5 MHz Propagation Test April 2016
Thanks to all who participated in our April 14, 2016 HF Net propagation test. The aim of this test was to confirm if a Section wide net could be conducted on 60 meters. VOACAP Online predicts that both 60 meters and 75 meters are expected to support year-round NVIS propagation throughout our Sacramento Valley Section during our 0230 UTC Section net time. A 60 meter Section net frequency could offer the benefits of lower atmospheric noise (QRN), no adjacent channel interference, and more efficient antennas for those with space limitations.
A preliminary test on the evening April 12 on 5330.5 kHz yielded strong signals between W6KJ in Yuba City and myself. At the same time, signals on 75 meters were somewhat weaker with greater atmospheric noise.
My station in Citrus Heights is a Kenwood TS-450s running 100 watts output, an LDG Z-11 Pro tuner and a 140 foot square loop at 20 foot height. This antenna is a more efficient NVIS radiator and much quieter than my High Sierra vertical. Additionally, I listen to our frequency through W6DRZ's WEBSDR receiver near San Francisco on http://22.214.171.124:8901/ This is a useful online receiver to monitor Northern California signals via NVIS propagation.
Compared to Tuesday, HF propagation conditions were much deteriorated during the Section wide propagation test on Thursday April 14, with an unsettled geomagnetic field and severe atmospheric noise. On April 14 Dr. Tamitha Skov reported, "We are in the middle of some high speed solar wind, which is bathing Earth in aurora right now and this will intensify as three solar storms hit Earth over the next few days. The first of these is hitting Earth as of this posting and should cause the aurora to brighten. It will also cause the amateur radio bands to take a dive, especially on the nightside of Earth." 60 meter propagation seemed anomalous and I did hear a few Latin American stations in conversation on 5330.8 kHz USB shortly before 1900 PDT.At the scheduled 1930 local time I gave several calls on 5330.5 kHz USB with no response. Through the high noise level and QSB fading I could intermittently copy N6ICW, WW6L, N5JEF, W6KJ and K6TAZ.
At 1940 PDT, I called K6TAZ over the 146.085 MHz repeater and requested that he announce a frequency change to 3880 kHz. Once there, the atmospheric noise level continued very high, but we did establish contact with N5JEF in Loomis, W6KJ, WA1NER, and KC9EI in Yuba City, W6TEE in Sacramento, K6TAZ in Smartsville, and K6AWR near Mt. Shasta.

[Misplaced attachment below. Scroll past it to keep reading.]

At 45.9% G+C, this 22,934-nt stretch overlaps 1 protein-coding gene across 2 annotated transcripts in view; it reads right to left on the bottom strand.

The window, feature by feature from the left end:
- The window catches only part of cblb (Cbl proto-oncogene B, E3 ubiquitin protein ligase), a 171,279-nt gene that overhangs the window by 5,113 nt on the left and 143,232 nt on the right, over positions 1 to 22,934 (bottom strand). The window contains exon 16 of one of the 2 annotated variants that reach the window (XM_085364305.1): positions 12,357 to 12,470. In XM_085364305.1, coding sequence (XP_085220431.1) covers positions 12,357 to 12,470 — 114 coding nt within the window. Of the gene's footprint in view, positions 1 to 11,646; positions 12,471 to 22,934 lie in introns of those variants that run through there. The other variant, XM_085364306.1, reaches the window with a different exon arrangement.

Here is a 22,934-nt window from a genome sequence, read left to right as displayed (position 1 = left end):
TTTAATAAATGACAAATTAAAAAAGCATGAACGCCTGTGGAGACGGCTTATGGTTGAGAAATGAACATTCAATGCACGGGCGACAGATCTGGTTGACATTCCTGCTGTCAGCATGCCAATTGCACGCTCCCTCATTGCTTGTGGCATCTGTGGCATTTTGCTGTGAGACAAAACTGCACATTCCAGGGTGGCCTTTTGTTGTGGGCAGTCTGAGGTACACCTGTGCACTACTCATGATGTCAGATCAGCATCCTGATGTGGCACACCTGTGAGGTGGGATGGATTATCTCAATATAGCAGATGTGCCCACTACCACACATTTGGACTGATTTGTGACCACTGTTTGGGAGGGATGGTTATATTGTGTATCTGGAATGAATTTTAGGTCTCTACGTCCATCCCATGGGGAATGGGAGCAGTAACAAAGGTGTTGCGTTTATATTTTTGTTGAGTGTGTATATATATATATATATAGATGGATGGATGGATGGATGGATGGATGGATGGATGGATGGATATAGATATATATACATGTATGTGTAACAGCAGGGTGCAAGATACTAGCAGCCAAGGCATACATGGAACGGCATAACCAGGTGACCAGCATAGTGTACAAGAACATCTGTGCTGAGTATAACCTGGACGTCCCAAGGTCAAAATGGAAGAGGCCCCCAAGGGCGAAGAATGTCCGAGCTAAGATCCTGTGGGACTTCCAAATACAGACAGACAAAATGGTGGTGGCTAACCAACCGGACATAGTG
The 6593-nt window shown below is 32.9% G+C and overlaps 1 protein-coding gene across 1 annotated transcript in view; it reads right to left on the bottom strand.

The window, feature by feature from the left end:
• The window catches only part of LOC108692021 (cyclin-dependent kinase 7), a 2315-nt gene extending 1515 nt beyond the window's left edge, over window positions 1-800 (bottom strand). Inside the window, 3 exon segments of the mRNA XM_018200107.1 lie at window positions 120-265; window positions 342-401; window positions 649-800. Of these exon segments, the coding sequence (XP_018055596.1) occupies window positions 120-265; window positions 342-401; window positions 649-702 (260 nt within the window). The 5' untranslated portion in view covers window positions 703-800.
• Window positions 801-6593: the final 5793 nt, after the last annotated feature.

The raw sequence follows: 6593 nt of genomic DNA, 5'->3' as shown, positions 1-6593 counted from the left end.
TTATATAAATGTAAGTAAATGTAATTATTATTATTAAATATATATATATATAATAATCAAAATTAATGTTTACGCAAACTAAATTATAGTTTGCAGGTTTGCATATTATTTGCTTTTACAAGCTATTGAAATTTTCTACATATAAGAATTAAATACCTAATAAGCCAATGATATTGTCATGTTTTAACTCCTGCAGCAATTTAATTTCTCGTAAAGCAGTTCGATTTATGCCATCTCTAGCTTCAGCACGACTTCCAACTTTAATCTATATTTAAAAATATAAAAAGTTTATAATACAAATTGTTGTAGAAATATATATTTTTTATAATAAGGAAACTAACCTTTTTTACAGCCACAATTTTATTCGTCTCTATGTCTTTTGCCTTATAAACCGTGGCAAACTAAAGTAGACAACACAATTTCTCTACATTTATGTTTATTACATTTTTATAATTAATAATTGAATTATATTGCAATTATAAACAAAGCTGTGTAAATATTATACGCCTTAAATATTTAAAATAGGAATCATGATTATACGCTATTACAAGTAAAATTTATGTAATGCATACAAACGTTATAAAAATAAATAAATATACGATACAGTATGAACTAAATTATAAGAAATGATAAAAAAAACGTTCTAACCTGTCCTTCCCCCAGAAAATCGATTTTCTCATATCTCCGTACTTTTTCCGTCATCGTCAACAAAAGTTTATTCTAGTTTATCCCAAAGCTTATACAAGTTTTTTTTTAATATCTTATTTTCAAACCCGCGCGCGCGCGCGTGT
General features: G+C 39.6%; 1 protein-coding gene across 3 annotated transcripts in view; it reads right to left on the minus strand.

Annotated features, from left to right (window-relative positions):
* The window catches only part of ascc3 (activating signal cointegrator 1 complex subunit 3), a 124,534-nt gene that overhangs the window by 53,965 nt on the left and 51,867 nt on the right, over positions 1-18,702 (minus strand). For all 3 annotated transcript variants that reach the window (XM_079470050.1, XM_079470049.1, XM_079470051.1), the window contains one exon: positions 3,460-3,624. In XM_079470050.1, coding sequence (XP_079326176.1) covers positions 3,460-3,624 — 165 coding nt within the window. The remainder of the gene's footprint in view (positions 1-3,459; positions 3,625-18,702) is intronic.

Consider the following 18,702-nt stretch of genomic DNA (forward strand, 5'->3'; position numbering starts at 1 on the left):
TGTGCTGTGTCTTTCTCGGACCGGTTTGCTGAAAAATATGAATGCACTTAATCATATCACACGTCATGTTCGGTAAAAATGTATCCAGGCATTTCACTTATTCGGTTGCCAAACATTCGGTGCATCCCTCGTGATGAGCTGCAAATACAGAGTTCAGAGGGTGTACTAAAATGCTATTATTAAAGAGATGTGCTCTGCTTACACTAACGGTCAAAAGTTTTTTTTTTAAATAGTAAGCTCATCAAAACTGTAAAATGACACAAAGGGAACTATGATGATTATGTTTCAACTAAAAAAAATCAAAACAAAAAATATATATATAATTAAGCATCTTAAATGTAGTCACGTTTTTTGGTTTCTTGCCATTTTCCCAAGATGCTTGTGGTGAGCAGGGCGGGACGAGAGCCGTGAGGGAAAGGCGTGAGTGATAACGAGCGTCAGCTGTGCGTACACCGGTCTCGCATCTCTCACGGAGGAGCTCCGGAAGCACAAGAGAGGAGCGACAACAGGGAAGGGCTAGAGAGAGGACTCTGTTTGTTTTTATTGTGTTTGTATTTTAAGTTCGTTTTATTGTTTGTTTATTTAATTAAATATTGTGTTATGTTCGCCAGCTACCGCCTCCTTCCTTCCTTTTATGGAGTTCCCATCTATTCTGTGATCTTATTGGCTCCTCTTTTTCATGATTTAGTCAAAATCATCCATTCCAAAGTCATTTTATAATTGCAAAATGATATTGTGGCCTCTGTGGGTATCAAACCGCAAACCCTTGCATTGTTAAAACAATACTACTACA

Here are some others comments submitted by e-mail:
I could tell that people were talking, but there was so much interference extending 3.5 kHz on both sides that I could not tell what was being said. Pretty quiet outside of that noisy section of the band. I'm located in the West end of Roseville. IC-706 MkIIg 6-80 meter vertical at 8m.
I did not get any copy in Trinity Center, Trinity County CA, on the Thursday night 60 m (5330.5 kHz) propagation test. The band was extremely noisy with S7 to S9 QRN.
We've had a solar flare, disturbed propagation all day, so that we were able to make any contact this evening is good news. On the 60m channel I heard a long band, people making normal qso in Texas and in Indiana (I think.) During the test I did not hear you on 60m, but could make you out quite well on 3880 kHz.
Ron Murdock, W6KJ
I was on freq Thursday night 5330.5. Too much noise but I did hear a voice could not copy call sign. Faded out quickly on my rig.
Kenneth Palmer, KO6JM, From Weed, CA.
I'm located about one mile southeast of the intersection of Antelope Road and I-80. My HF station is mostly old tube gear so I don't have any 60 meter transmit capability. Tonight I set up a Realistic DX-302 receiver fed by 15 feet of wire snaked around the kitchen at no more than six feet off the floor. There was probably little or no reception of incoming low angle radiation due to the chicken wire in the stucco on the exterior walls. I heard you at Q5/S4 on 5330.5 kHz on the crummy (uncalibrated) S meter in the DX-302. You were well above the noise level and completely copyable. Others heard: N6ICW: heard, but in the noise: no copy; WW6L: heard you state his call sign, but no detection here; WG6CFS: Q5/S1: not as strong as you, but completely copyable.
Maynard Wright, W6PAP, Citrus Heights, CA
60 Meter Shortened Antenna
I have been a big advocate locally of getting more hams set up for 60 meters, and I am happy to see that the Section is also interested in it too. I have tested 60 meters in the middle of the day, with a station in Redding, and found that it works very well. Please keep me informed of any 60 meter activities in the Sector.
One of the biggest issues I've found is a large number of those hams, that have a radio set up for 60 meters, don't have an antenna that's resonant on 60. I have plans (attached) for a 60 meter shortened dipole and I am making a few up now to give to hams who are willing to get up on the air for some testing.
Mike Kaliczak, N6NIX, Butte County Sheriff's Office, Captain, Communication Reserve, firstname.lastname@example.org, www.buttescr.org
Conclusion: Section-wide communication was established on 75 meters when anomalous adverse conditions disrupted 60 meters. 60 meters may still offer benefits for regional communications during usual propagation conditions. A future 60 meter net test during usual propagation conditions is warranted.
Thanks again to all who participated and contributed their feedback to this propagation test.
Carol Milazzo, KP4MD
ARRL Sacramento Valley Section Manager